The world is a better place with intellectual property

Everyone who cares about individuality, innovation and choice should bear in mind why the world is indeed better when society respects intellectual property.

For many people, the law evokes Kafkaesque images of a powerful yet often unidentifiable bureaucracy which treats people not as individuals, but as a never-ending queue of fungible human widgets. You wait in line with the stack of forms that you carefully filled out, only to hear that you are supposed to be on the third floor. Dutifully, you trudge to floor three, take a number and wait to hear someone call out, “Number 738 to counter E43.” But do not doze off or the machine will move on to number 739.

Fortunately, the world that Kafka described – a world in which incomprehensible rules scratch out individuality – exists mainly (but not solely) in fiction. More comforting still is that there are laws that encourage and protect imagination, creativity, self-expression and useful invention. Those laws apply collectively to what is known as intellectual property, which at its core is about individual expression.

Like the deed to a house or the title for a car, IP law is a legal bond between an individual and his or her property. However, this bond has a special, personal aspect in the context of intellectual property. The lyrics of a song, the melody of a symphony, a still-life painting, a film, a computer program, an electric car – those are just some examples of IP works that people have created through imagination, insight and diligent work.

By protecting intellectual property, the law encourages and enables creativity. This is no mere abstraction or aspiration. In 1789 the US Constitution took care to promote innovation and expression, which resulted in the inclusion of copyright and patent protection among the tasks of the newly designed federal government. In the centuries since, property rights generally and IP rights in particular have entered the sphere of fundamental human rights. The EU Charter, for example, is emphatic in stating that intellectual property “shall be protected”.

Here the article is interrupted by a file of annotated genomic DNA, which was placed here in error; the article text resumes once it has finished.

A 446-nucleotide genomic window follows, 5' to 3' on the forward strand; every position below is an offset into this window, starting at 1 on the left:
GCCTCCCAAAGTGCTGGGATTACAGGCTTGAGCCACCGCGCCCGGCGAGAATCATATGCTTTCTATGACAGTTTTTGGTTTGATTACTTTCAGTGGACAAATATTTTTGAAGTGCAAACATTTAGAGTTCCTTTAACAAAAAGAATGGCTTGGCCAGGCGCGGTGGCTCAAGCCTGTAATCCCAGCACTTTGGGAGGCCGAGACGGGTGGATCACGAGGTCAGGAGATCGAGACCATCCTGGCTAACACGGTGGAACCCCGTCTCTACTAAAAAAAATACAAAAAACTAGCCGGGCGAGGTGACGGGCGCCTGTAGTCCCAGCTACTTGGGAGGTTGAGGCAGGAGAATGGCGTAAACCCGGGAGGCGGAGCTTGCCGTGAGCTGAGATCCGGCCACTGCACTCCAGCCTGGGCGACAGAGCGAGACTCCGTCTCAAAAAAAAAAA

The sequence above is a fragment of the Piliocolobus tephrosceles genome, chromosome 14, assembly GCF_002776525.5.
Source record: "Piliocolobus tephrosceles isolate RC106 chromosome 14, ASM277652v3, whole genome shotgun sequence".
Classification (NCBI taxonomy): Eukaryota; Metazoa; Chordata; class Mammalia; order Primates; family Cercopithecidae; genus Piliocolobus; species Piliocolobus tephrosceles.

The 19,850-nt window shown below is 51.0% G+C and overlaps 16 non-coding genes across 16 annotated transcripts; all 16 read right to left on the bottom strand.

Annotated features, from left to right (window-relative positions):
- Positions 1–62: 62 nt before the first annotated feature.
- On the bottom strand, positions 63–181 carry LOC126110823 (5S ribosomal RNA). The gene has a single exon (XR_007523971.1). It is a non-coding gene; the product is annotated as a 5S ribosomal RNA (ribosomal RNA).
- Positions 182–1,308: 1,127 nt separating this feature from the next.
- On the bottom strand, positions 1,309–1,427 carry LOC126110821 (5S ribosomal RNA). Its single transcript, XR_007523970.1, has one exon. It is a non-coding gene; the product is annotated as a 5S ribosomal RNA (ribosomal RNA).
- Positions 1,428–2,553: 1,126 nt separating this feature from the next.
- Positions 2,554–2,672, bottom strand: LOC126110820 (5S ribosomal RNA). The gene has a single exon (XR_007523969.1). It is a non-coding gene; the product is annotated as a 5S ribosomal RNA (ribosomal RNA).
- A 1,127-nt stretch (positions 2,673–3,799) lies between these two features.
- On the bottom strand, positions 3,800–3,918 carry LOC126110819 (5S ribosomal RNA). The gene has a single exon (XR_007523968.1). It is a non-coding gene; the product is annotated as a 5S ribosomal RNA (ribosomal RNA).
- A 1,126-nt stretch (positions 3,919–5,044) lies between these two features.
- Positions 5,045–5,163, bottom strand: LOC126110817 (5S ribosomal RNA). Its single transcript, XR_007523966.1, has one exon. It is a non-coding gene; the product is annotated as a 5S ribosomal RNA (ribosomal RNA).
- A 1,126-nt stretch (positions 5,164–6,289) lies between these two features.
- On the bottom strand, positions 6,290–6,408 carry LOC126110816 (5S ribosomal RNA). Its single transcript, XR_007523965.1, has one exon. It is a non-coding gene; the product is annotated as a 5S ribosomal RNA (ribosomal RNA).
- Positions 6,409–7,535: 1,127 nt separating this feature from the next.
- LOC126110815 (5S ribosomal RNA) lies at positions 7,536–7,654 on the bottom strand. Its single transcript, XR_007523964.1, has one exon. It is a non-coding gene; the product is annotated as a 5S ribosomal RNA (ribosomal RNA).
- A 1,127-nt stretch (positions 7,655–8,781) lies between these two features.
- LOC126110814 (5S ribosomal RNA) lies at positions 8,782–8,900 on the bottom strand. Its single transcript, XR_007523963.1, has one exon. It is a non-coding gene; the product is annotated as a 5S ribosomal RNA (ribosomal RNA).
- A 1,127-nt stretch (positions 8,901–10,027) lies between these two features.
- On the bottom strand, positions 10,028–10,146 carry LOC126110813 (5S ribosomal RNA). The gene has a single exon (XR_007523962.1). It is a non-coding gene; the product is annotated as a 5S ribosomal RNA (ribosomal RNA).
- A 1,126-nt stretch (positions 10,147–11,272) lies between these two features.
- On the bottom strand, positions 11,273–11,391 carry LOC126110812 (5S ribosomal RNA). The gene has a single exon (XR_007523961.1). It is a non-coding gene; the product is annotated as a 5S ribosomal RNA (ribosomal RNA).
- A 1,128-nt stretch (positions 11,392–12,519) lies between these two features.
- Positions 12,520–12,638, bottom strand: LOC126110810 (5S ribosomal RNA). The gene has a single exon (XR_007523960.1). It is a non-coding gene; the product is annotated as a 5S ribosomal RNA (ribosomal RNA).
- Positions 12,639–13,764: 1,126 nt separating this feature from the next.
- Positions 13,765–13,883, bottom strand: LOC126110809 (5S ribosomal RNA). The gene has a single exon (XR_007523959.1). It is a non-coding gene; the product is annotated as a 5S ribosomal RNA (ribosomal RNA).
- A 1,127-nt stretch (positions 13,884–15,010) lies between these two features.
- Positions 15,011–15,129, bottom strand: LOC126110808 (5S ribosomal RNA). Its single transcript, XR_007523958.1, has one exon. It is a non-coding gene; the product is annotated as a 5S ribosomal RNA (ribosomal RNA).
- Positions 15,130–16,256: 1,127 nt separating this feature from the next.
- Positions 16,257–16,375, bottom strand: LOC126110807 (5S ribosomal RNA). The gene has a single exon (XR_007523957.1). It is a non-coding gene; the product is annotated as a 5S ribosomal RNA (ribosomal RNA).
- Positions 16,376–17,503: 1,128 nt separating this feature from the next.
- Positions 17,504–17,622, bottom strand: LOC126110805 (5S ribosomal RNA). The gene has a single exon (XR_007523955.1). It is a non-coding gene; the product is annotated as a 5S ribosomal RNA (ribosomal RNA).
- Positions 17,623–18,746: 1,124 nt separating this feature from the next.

Without copyright, the law would be indifferent to plagiarism. Without patents, would-be inventors might well conclude that they cannot afford to spend so much effort on a better mousetrap if anyone can copy their design for themselves. Without trademarks, goods and services would blur together.

A world without intellectual property would be filled not with invention and artistic expression, not with imagination and sparkling creativity, but with frustration and the grim, grinding sameness that substitutes for distinctiveness. A world without intellectual property offers nothing for civil society.

And yet there are many threats to intellectual property which, if unchecked, could convert a Kafkaesque scenario into reality. One example of the erosion of intellectual property is the government-mandated banning of brands through regulatory proposals such as tobacco plain packaging, which imposes a wholesale ban on logos and visual trademark elements and requires all packaging to look the same. There is no question that government should regulate in the public interest and we support genuine public health measures, but wiping out trademarks goes too far. The law protects trademarks because of their essential functions for consumers and in ensuring fair competition. By contrast, a complete ban on branding distorts the market and treats consumers as if they are incapable of making their own decisions.

Countries around the world have shown that effective tobacco control can co-exist with respect for consumer freedoms and private property. However, a wholesale ban on branding repudiates IP law and, indeed, the rule of law. Philip Morris International is therefore challenging the trademark bans that the United Kingdom and Australia have imposed.

Everyone who cares about individuality, innovation and choice should bear in mind why the world is indeed better when society respects intellectual property.

Marc Firestone is senior vice president and general counsel of Philip Morris International

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